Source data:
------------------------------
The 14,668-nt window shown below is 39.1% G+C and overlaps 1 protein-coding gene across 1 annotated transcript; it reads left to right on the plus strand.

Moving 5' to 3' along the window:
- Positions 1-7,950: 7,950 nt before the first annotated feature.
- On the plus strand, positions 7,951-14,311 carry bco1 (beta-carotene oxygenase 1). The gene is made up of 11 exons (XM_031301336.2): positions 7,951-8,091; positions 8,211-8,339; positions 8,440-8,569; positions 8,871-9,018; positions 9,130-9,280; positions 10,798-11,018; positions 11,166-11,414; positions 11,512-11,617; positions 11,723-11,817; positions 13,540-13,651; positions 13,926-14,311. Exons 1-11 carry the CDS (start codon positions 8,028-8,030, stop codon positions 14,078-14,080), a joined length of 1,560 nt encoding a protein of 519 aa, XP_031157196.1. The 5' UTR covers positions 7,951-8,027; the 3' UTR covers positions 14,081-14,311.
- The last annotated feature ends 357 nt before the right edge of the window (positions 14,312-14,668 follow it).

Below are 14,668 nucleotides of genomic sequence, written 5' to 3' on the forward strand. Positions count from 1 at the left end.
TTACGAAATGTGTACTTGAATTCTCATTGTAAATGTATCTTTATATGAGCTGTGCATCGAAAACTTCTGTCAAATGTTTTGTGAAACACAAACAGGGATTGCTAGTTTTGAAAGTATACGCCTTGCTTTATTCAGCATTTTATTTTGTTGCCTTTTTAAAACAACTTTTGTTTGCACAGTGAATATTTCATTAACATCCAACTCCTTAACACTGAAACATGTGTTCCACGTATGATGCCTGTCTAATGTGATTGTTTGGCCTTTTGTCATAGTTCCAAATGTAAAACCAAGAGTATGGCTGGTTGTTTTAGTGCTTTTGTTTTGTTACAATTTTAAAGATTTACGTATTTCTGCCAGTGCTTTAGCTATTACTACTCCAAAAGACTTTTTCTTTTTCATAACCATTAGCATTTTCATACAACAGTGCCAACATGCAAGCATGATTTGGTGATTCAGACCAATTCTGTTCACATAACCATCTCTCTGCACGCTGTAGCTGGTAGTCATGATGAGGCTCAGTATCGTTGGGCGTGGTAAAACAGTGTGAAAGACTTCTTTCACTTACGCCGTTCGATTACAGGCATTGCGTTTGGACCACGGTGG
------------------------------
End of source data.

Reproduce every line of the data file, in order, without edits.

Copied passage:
The 14,668-nt window shown below is 39.1% G+C and overlaps 1 protein-coding gene across 1 annotated transcript; it reads left to right on the plus strand.

Moving 5' to 3' along the window:
- Positions 1-7,950: 7,950 nt before the first annotated feature.
- On the plus strand, positions 7,951-14,311 carry bco1 (beta-carotene oxygenase 1). The gene is made up of 11 exons (XM_031301336.2): positions 7,951-8,091; positions 8,211-8,339; positions 8,440-8,569; positions 8,871-9,018; positions 9,130-9,280; positions 10,798-11,018; positions 11,166-11,414; positions 11,512-11,617; positions 11,723-11,817; positions 13,540-13,651; positions 13,926-14,311. Exons 1-11 carry the CDS (start codon positions 8,028-8,030, stop codon positions 14,078-14,080), a joined length of 1,560 nt encoding a protein of 519 aa, XP_031157196.1. The 5' UTR covers positions 7,951-8,027; the 3' UTR covers positions 14,081-14,311.
- The last annotated feature ends 357 nt before the right edge of the window (positions 14,312-14,668 follow it).

Below are 14,668 nucleotides of genomic sequence, written 5' to 3' on the forward strand. Positions count from 1 at the left end.
TTACGAAATGTGTACTTGAATTCTCATTGTAAATGTATCTTTATATGAGCTGTGCATCGAAAACTTCTGTCAAATGTTTTGTGAAACACAAACAGGGATTGCTAGTTTTGAAAGTATACGCCTTGCTTTATTCAGCATTTTATTTTGTTGCCTTTTTAAAACAACTTTTGTTTGCACAGTGAATATTTCATTAACATCCAACTCCTTAACACTGAAACATGTGTTCCACGTATGATGCCTGTCTAATGTGATTGTTTGGCCTTTTGTCATAGTTCCAAATGTAAAACCAAGAGTATGGCTGGTTGTTTTAGTGCTTTTGTTTTGTTACAATTTTAAAGATTTACGTATTTCTGCCAGTGCTTTAGCTATTACTACTCCAAAAGACTTTTTCTTTTTCATAACCATTAGCATTTTCATACAACAGTGCCAACATGCAAGCATGATTTGGTGATTCAGACCAATTCTGTTCACATAACCATCTCTCTGCACGCTGTAGCTGGTAGTCATGATGAGGCTCAGTATCGTTGGGCGTGGTAAAACAGTGTGAAAGACTTCTTTCACTTACGCCGTTCGATTACAGGCATTGCGTTTGGACCACGGTGG